Boy #1 – You’re not going to look at what’s on it, are you?

My two students (not the owners of the cell phone) continued to be very angry.

N – If they are not nice to you, don’t talk to them.  They are not your friends.

Agh!  I love when they are so wise so young.

Frustrations continue as my two boys come into the classroom.  I over hear my student talking to N.

J – As soon as I get home I’m telling boy #1’s mom that he has pictures of naked girls on his cell phone.

SERIOUSLY?!?  There are so many things wrong with this situation.  I highly doubt that there were ANY pictures on the phone.  However, 7 year olds know what sexting is.  They know that it’s something to take pride in but keep hidden from certain people.  I have some faith in the response of my two students, but society, we should be ashamed with the world kids are being raised in.

 

-D was chewing on the bottom of his shoe while sitting on the carpet at Morning Meeting.  (Because I know you are wondering, his shoe was still on his foot and he managed to lift his heel up to his mouth while sitting criss-cross)

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-I was out for an afternoon for professional development.  My students were given plenty of warning about being with a substitute and the expectations.  Rather than a regular substitute, they had a reading specialist who is in my room every day for writing.  Despite this, at the end of the day, two of my brightest students decided to go to the back of the room and have fun with the foaming hand sanitizer.  By fun I mean, they thought it would be a good idea to try eating it.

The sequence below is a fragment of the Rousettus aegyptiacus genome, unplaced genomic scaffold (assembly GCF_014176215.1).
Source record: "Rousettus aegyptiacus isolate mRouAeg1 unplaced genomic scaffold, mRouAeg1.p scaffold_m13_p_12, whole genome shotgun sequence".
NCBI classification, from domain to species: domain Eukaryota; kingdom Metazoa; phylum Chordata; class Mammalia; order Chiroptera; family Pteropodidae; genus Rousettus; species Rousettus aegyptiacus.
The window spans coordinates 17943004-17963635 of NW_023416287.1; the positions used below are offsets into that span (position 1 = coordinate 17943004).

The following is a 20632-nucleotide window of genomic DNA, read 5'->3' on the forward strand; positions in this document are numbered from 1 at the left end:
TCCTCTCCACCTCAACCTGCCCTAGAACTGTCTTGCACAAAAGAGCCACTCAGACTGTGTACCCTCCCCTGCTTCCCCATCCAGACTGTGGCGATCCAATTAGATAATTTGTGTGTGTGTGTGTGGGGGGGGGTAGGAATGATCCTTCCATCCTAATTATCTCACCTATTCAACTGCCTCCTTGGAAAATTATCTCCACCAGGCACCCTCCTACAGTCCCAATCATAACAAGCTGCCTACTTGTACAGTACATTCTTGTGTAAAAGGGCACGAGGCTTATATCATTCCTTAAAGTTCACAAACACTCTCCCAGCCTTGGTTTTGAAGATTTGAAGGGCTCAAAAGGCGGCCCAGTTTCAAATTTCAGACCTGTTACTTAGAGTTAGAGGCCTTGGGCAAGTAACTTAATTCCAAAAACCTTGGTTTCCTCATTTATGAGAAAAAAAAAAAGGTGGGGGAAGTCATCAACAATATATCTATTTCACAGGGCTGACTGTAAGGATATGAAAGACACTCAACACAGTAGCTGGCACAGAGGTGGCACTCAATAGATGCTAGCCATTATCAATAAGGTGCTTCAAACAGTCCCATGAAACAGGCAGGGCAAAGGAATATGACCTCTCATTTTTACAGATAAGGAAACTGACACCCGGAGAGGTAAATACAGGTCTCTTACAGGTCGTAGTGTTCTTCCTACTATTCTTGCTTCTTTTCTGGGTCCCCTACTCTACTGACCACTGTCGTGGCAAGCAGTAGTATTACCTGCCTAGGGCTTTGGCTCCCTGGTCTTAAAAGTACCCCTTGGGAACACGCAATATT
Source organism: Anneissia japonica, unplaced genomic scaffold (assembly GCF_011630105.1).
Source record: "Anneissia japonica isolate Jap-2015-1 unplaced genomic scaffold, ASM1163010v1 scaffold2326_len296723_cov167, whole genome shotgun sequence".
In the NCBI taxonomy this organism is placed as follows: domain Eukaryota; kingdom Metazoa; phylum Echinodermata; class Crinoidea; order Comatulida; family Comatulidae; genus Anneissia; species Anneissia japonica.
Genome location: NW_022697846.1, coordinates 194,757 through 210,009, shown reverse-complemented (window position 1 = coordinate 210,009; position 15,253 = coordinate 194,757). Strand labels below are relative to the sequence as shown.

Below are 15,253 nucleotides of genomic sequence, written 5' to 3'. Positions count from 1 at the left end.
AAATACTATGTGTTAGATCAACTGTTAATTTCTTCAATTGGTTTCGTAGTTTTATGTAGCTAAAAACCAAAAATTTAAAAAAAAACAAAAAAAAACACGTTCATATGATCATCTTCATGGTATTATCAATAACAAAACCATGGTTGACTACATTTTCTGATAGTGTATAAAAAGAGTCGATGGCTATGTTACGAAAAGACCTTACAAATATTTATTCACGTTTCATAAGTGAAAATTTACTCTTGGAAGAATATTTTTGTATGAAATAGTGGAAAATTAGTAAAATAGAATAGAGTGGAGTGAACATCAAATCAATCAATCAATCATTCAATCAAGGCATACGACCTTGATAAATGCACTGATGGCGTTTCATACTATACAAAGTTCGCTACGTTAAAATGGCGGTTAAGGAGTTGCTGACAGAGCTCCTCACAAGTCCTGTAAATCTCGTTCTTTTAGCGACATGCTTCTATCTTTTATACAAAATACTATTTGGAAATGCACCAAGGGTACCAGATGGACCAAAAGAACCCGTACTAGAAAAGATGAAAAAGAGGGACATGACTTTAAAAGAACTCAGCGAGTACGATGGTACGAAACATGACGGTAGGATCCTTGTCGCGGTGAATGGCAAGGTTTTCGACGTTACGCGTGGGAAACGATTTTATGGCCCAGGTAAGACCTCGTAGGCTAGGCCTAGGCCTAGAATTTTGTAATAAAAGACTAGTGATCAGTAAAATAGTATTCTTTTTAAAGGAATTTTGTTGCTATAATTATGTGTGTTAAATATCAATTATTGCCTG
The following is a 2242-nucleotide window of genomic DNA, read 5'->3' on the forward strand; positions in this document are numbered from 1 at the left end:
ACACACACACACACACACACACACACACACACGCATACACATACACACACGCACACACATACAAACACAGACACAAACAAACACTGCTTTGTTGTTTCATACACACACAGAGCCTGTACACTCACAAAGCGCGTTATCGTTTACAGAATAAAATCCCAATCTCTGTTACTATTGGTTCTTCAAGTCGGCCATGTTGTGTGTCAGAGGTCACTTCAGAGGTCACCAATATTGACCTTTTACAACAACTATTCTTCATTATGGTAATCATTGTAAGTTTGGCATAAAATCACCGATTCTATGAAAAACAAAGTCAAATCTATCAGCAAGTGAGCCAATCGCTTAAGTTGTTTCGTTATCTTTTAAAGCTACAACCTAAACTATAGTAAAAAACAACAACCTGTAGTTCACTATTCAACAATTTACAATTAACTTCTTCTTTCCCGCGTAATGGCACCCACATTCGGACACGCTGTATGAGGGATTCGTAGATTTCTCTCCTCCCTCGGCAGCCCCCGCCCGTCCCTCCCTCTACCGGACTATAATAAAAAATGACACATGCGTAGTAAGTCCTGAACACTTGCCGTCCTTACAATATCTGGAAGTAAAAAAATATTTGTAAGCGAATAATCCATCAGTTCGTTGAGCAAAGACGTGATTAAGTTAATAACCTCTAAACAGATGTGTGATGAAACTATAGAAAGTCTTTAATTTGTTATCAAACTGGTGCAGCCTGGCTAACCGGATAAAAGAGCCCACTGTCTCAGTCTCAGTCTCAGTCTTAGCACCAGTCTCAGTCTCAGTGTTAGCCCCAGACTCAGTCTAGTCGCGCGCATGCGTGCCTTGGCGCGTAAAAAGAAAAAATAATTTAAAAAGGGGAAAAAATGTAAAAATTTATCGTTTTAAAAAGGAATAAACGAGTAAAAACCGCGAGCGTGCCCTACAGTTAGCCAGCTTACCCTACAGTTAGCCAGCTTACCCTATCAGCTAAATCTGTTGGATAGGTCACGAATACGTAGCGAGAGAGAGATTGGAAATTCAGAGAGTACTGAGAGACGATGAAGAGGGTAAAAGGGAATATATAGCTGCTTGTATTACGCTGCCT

At very least, perhaps they should have asked the student chewing on the bottom of his shoe to join in!! 

 

Teaching love <3

New Year’s Resolutions

If you make a New Year’s Resolution, but don’t post about it on social media, does it really exist?

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  1. Live the life of a teacher, don’t make teaching my life.  It is too easy to become consumed by teaching.  It is a job that requires countless hours outside the work day and tugs on my heartstrings each and every day.  It is also something I am good at and feel in control of.  Therefore, often times I let teaching just take over.  I am going to work on continuing to find that balance – to know that I alone cannot save the world and sometimes it is ok to just turn everything off.
  2. Embrace the NOW. Age is just a number.  We are much more defined by where we are in the moment than the number of years we have been on Earth.  Have you found your life’s love?  Are you living with your parents? Have you found a career, not just a job?  Are you pregnant??  Social media sucks.  Everyone’s lives look more together.  We don’t post about the hardships and struggles.  Afterall, who would like the status saying “Alone (state of being) –  crying at the car dealership because you have nobody to pick you up.”  Despite the privacy, we are not alone and the grass will ALWAYS seem greener on the other side.  So, I will embrace where I am, the joys, the struggles, and the utterly ridiculous.